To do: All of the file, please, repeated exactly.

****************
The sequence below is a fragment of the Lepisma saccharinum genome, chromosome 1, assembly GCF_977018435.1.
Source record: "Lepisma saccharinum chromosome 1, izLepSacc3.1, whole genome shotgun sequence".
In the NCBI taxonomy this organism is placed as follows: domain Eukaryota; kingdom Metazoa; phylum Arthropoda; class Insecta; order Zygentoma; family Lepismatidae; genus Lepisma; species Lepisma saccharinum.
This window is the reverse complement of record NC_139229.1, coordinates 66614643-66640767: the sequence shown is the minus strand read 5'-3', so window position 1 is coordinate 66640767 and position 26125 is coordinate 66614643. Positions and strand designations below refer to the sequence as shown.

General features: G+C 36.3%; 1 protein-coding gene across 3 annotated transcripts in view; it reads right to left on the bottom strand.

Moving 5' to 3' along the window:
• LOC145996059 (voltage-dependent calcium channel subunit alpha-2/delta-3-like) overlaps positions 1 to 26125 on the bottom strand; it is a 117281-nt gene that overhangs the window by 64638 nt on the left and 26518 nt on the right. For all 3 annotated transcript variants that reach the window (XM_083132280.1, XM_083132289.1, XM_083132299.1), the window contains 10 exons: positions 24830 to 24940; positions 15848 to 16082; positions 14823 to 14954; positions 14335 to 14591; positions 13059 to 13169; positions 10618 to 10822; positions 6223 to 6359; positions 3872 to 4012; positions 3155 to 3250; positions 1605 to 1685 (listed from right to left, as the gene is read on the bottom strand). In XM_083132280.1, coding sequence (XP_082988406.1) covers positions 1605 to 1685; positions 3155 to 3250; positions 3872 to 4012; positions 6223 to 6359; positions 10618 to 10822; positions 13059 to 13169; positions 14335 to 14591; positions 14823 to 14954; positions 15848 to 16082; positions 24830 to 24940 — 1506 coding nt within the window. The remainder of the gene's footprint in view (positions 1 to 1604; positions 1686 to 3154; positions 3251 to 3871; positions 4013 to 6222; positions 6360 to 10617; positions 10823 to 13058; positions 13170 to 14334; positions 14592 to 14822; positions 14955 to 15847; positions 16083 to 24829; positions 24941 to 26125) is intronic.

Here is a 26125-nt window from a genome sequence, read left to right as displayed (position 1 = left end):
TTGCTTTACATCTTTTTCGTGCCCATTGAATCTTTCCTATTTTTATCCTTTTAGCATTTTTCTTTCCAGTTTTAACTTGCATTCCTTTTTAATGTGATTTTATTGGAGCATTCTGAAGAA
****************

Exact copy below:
The sequence below is a fragment of the Lepisma saccharinum genome, chromosome 1, assembly GCF_977018435.1.
Source record: "Lepisma saccharinum chromosome 1, izLepSacc3.1, whole genome shotgun sequence".
In the NCBI taxonomy this organism is placed as follows: domain Eukaryota; kingdom Metazoa; phylum Arthropoda; class Insecta; order Zygentoma; family Lepismatidae; genus Lepisma; species Lepisma saccharinum.
This window is the reverse complement of record NC_139229.1, coordinates 66614643-66640767: the sequence shown is the minus strand read 5'-3', so window position 1 is coordinate 66640767 and position 26125 is coordinate 66614643. Positions and strand designations below refer to the sequence as shown.

General features: G+C 36.3%; 1 protein-coding gene across 3 annotated transcripts in view; it reads right to left on the bottom strand.

Moving 5' to 3' along the window:
• LOC145996059 (voltage-dependent calcium channel subunit alpha-2/delta-3-like) overlaps positions 1 to 26125 on the bottom strand; it is a 117281-nt gene that overhangs the window by 64638 nt on the left and 26518 nt on the right. For all 3 annotated transcript variants that reach the window (XM_083132280.1, XM_083132289.1, XM_083132299.1), the window contains 10 exons: positions 24830 to 24940; positions 15848 to 16082; positions 14823 to 14954; positions 14335 to 14591; positions 13059 to 13169; positions 10618 to 10822; positions 6223 to 6359; positions 3872 to 4012; positions 3155 to 3250; positions 1605 to 1685 (listed from right to left, as the gene is read on the bottom strand). In XM_083132280.1, coding sequence (XP_082988406.1) covers positions 1605 to 1685; positions 3155 to 3250; positions 3872 to 4012; positions 6223 to 6359; positions 10618 to 10822; positions 13059 to 13169; positions 14335 to 14591; positions 14823 to 14954; positions 15848 to 16082; positions 24830 to 24940 — 1506 coding nt within the window. The remainder of the gene's footprint in view (positions 1 to 1604; positions 1686 to 3154; positions 3251 to 3871; positions 4013 to 6222; positions 6360 to 10617; positions 10823 to 13058; positions 13170 to 14334; positions 14592 to 14822; positions 14955 to 15847; positions 16083 to 24829; positions 24941 to 26125) is intronic.

Here is a 26125-nt window from a genome sequence, read left to right as displayed (position 1 = left end):
TTGCTTTACATCTTTTTCGTGCCCATTGAATCTTTCCTATTTTTATCCTTTTAGCATTTTTCTTTCCAGTTTTAACTTGCATTCCTTTTTAATGTGATTTTATTGGAGCATTCTGAAGAA